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Boy, 14, with serious brain damage should not be resuscitated, judge rules

Published 16/10/2015

The teenager suffers from cerebral palsy and is having increasing respiratory difficulties, the judge heard
The teenager suffers from cerebral palsy and is having increasing respiratory difficulties, the judge heard

A 14-year-old boy left with serious brain damage as a result of suffering a "non-accidental injury" when small is critically ill and should not be resuscitated if his condition worsens, a High Court judge has decided.

Mr Justice Mostyn heard that the teenager suffered from cerebral palsy and was told that his condition had reached a "pitch of crisis".

He concluded that not resuscitating would be lawful and in the teenager's best interests.

The judge analysed medical evidence about the boy at a private hearing in the Family Division of the High Court in London.

He heard that the teenager had been adopted at the age of four after being injured when "very young" - but that adoptive placement had broken down and the boy had lived with foster carers for a number of years.

Mr Justice Mostyn described the case as "terrible".

The judge said the boy lived in the north of England but could not be identified.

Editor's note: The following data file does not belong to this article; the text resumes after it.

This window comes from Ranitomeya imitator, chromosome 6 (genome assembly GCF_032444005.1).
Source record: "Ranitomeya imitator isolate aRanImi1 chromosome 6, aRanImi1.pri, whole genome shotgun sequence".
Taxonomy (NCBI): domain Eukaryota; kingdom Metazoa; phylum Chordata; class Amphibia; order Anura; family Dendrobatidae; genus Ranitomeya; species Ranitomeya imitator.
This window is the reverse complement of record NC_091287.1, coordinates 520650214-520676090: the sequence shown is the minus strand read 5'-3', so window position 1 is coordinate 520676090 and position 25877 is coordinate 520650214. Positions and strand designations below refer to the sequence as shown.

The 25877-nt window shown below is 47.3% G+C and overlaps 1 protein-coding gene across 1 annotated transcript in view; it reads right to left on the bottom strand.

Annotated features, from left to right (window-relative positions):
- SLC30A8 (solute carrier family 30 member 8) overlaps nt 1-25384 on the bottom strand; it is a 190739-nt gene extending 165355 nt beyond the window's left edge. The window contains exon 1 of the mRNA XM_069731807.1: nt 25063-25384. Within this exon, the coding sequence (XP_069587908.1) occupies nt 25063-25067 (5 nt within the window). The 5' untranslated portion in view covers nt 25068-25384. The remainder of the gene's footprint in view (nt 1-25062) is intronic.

A lawyer representing an NHS trust with responsibility for the boy's care had asked the judge to make a ruling on resuscitation.

Barrister Claire Watson outlined detail and told Mr Justice Mostyn that the case was "extremely tragic".

She said specialists felt that any medical intervention would cause the boy pain and distress - and would be futile and unethical.

Miss Watson made an urgent application for a ruling late on Thursday.

She told the judge that the boy was having increasing respiratory difficulties.

Miss Watson said the teenager's adoptive parents still had parental responsibility but had not had any contact with him for some time.

She said, in those circumstances, trust bosses wanted a judge to take responsibility for decisions about resuscitation and further treatment.

"It's a terrible case," said Mr Justice Mostyn.

"When he was very young, as a result of a non-accidental injury, he suffered serious brain damage and developed cerebral palsy."

The judge added: "He was adopted at the age of four (but) the relationship with the adoptive parents has broken down."

He said medical evidence showed that treatment and resuscitation options would be risky, likely to cause the boy pain and distress and be futile.

And he said he was satisfied that there should be no further resuscitation was the right option.

"It's a terrible case," said Mr Justice Mostyn.

"When he was very young, as a result of a non-accidental injury, he suffered serious brain damage and developed cerebral palsy."

The judge added: "He was adopted at the age of four (but) the relationship with the adoptive parents has broken down."

He said medical evidence showed that treatment and resuscitation options would be risky, likely to cause the boy pain and distress - and futile.

And he said he was satisfied that there should be no further resuscitation.

Miss Watson did not give detail of the "non-accidental injury" the boy had suffered when small.

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